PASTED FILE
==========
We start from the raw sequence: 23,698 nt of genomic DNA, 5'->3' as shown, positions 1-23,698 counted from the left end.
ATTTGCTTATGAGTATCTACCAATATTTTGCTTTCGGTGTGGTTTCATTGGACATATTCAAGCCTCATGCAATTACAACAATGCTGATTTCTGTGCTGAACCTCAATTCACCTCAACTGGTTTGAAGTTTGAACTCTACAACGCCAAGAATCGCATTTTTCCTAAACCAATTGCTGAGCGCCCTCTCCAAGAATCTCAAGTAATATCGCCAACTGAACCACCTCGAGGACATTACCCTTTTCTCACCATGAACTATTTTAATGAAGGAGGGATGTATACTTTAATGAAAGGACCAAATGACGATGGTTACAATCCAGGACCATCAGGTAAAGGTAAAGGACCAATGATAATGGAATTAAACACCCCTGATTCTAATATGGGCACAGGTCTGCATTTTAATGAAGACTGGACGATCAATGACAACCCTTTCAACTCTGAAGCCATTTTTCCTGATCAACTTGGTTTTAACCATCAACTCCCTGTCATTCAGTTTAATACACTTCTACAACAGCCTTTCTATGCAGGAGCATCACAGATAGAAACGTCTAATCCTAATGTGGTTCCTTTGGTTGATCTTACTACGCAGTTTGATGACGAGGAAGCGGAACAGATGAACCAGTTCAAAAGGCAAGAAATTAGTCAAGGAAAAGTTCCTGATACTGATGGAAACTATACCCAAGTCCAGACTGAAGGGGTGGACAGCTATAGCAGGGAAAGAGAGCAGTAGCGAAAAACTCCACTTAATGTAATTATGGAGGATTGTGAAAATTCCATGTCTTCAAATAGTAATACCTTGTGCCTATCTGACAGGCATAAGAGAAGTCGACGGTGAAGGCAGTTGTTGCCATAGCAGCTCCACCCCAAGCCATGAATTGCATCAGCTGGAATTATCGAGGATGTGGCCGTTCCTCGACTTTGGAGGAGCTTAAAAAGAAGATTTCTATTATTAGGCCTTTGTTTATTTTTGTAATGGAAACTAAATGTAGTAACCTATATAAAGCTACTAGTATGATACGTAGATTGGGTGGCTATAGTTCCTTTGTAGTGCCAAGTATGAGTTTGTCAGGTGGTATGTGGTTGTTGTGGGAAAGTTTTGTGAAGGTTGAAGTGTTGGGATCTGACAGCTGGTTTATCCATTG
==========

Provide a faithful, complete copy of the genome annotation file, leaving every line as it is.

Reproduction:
We start from the raw sequence: 23,698 nt of genomic DNA, 5'->3' as shown, positions 1-23,698 counted from the left end.
ATTTGCTTATGAGTATCTACCAATATTTTGCTTTCGGTGTGGTTTCATTGGACATATTCAAGCCTCATGCAATTACAACAATGCTGATTTCTGTGCTGAACCTCAATTCACCTCAACTGGTTTGAAGTTTGAACTCTACAACGCCAAGAATCGCATTTTTCCTAAACCAATTGCTGAGCGCCCTCTCCAAGAATCTCAAGTAATATCGCCAACTGAACCACCTCGAGGACATTACCCTTTTCTCACCATGAACTATTTTAATGAAGGAGGGATGTATACTTTAATGAAAGGACCAAATGACGATGGTTACAATCCAGGACCATCAGGTAAAGGTAAAGGACCAATGATAATGGAATTAAACACCCCTGATTCTAATATGGGCACAGGTCTGCATTTTAATGAAGACTGGACGATCAATGACAACCCTTTCAACTCTGAAGCCATTTTTCCTGATCAACTTGGTTTTAACCATCAACTCCCTGTCATTCAGTTTAATACACTTCTACAACAGCCTTTCTATGCAGGAGCATCACAGATAGAAACGTCTAATCCTAATGTGGTTCCTTTGGTTGATCTTACTACGCAGTTTGATGACGAGGAAGCGGAACAGATGAACCAGTTCAAAAGGCAAGAAATTAGTCAAGGAAAAGTTCCTGATACTGATGGAAACTATACCCAAGTCCAGACTGAAGGGGTGGACAGCTATAGCAGGGAAAGAGAGCAGTAGCGAAAAACTCCACTTAATGTAATTATGGAGGATTGTGAAAATTCCATGTCTTCAAATAGTAATACCTTGTGCCTATCTGACAGGCATAAGAGAAGTCGACGGTGAAGGCAGTTGTTGCCATAGCAGCTCCACCCCAAGCCATGAATTGCATCAGCTGGAATTATCGAGGATGTGGCCGTTCCTCGACTTTGGAGGAGCTTAAAAAGAAGATTTCTATTATTAGGCCTTTGTTTATTTTTGTAATGGAAACTAAATGTAGTAACCTATATAAAGCTACTAGTATGATACGTAGATTGGGTGGCTATAGTTCCTTTGTAGTGCCAAGTATGAGTTTGTCAGGTGGTATGTGGTTGTTGTGGGAAAGTTTTGTGAAGGTTGAAGTGTTGGGATCTGACAGCTGGTTTATCCATTG